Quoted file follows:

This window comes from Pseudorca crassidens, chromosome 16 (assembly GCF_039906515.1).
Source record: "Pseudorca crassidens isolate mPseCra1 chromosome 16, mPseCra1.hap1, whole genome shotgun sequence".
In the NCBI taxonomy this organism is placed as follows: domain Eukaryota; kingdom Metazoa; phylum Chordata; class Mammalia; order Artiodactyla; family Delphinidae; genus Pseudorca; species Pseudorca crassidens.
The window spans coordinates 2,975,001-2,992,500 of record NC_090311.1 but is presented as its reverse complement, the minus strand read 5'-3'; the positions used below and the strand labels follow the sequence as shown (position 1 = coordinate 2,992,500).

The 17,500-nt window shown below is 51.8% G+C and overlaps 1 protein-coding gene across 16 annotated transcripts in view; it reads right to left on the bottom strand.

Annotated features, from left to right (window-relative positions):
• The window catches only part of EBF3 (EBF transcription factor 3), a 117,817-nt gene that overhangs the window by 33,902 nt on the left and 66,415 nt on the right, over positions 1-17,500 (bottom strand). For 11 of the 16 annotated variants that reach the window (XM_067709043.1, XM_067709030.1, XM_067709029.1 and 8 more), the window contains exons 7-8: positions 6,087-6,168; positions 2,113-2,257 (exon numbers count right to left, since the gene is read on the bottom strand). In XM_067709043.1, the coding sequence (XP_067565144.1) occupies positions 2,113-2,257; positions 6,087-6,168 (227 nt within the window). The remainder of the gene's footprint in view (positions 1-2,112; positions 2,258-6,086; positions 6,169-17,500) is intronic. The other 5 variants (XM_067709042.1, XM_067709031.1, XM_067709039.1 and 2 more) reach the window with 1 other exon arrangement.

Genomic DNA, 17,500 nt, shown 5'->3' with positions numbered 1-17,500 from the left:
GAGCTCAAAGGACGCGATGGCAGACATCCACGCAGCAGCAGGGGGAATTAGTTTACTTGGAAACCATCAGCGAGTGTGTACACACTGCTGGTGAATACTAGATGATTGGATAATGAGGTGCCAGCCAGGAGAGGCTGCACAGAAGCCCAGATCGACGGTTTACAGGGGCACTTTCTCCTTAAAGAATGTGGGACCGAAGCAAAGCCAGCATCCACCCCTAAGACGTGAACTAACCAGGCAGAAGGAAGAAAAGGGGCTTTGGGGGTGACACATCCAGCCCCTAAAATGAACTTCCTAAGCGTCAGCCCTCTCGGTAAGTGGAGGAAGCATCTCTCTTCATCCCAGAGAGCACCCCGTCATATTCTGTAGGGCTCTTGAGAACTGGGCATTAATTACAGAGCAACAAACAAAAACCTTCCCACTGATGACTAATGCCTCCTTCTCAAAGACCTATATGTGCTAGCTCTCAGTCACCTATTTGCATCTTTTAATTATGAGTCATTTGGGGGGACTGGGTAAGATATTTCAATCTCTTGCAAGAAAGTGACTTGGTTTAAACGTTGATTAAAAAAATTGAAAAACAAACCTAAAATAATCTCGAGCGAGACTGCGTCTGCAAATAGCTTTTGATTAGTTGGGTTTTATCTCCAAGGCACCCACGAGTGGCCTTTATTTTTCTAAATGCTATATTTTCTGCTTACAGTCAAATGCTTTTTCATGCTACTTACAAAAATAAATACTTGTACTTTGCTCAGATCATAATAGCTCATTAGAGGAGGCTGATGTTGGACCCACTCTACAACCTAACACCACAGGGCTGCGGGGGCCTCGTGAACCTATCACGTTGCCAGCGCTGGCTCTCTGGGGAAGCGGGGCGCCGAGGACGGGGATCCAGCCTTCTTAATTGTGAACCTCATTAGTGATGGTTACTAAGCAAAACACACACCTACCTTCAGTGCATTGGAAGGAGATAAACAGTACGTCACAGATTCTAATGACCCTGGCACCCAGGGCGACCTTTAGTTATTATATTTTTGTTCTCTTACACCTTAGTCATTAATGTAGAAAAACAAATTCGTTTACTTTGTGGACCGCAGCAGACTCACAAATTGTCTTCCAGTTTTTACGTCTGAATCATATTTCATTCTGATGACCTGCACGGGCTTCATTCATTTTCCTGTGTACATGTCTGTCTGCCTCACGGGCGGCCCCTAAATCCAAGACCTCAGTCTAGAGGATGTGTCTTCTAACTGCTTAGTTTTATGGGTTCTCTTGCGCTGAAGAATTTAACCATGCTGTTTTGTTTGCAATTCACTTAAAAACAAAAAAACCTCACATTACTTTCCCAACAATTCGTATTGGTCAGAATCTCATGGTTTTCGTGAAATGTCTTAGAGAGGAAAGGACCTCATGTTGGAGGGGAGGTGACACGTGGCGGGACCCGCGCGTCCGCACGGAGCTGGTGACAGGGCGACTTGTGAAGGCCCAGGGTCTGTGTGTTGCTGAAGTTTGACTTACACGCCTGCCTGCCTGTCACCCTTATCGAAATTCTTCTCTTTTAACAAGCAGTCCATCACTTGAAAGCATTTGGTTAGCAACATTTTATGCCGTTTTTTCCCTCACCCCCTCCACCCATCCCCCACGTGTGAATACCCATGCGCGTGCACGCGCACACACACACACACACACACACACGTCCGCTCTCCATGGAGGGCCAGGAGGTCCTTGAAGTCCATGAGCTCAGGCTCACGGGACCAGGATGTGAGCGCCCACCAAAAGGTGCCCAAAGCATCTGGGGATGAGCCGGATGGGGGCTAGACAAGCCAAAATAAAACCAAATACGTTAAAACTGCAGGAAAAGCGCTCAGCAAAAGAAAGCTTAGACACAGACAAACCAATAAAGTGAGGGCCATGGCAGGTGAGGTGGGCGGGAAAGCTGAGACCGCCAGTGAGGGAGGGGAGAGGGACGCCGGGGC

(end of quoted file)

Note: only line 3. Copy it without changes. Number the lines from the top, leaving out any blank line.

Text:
In the NCBI taxonomy this organism is placed as follows: domain Eukaryota; kingdom Metazoa; phylum Chordata; class Mammalia; order Artiodactyla; family Delphinidae; genus Pseudorca; species Pseudorca crassidens.